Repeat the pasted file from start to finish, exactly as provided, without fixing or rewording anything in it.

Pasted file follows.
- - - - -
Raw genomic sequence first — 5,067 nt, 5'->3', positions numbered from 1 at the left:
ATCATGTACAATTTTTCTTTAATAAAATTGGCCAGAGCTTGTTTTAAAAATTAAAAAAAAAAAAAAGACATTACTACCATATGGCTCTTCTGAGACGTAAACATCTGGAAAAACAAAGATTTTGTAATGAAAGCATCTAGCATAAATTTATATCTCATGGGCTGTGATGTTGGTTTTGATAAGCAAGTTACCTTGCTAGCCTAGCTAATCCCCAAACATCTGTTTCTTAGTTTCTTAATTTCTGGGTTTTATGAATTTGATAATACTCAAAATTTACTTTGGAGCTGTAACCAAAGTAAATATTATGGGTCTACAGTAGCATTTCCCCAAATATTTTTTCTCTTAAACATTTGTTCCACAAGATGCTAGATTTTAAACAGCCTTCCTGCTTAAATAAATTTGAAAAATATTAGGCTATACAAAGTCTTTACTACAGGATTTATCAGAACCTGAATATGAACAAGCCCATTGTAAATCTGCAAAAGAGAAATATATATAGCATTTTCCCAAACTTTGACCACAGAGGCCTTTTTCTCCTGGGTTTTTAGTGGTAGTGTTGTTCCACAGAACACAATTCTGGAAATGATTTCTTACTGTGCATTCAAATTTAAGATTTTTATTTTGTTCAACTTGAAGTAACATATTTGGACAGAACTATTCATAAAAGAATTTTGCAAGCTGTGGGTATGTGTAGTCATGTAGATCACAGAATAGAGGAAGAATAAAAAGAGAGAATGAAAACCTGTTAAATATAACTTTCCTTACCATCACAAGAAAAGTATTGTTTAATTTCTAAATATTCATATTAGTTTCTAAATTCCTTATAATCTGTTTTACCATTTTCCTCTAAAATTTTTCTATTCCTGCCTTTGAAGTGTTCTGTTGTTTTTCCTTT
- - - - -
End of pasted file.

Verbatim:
Raw genomic sequence first — 5,067 nt, 5'->3', positions numbered from 1 at the left:
ATCATGTACAATTTTTCTTTAATAAAATTGGCCAGAGCTTGTTTTAAAAATTAAAAAAAAAAAAAAGACATTACTACCATATGGCTCTTCTGAGACGTAAACATCTGGAAAAACAAAGATTTTGTAATGAAAGCATCTAGCATAAATTTATATCTCATGGGCTGTGATGTTGGTTTTGATAAGCAAGTTACCTTGCTAGCCTAGCTAATCCCCAAACATCTGTTTCTTAGTTTCTTAATTTCTGGGTTTTATGAATTTGATAATACTCAAAATTTACTTTGGAGCTGTAACCAAAGTAAATATTATGGGTCTACAGTAGCATTTCCCCAAATATTTTTTCTCTTAAACATTTGTTCCACAAGATGCTAGATTTTAAACAGCCTTCCTGCTTAAATAAATTTGAAAAATATTAGGCTATACAAAGTCTTTACTACAGGATTTATCAGAACCTGAATATGAACAAGCCCATTGTAAATCTGCAAAAGAGAAATATATATAGCATTTTCCCAAACTTTGACCACAGAGGCCTTTTTCTCCTGGGTTTTTAGTGGTAGTGTTGTTCCACAGAACACAATTCTGGAAATGATTTCTTACTGTGCATTCAAATTTAAGATTTTTATTTTGTTCAACTTGAAGTAACATATTTGGACAGAACTATTCATAAAAGAATTTTGCAAGCTGTGGGTATGTGTAGTCATGTAGATCACAGAATAGAGGAAGAATAAAAAGAGAGAATGAAAACCTGTTAAATATAACTTTCCTTACCATCACAAGAAAAGTATTGTTTAATTTCTAAATATTCATATTAGTTTCTAAATTCCTTATAATCTGTTTTACCATTTTCCTCTAAAATTTTTCTATTCCTGCCTTTGAAGTGTTCTGTTGTTTTTCCTTT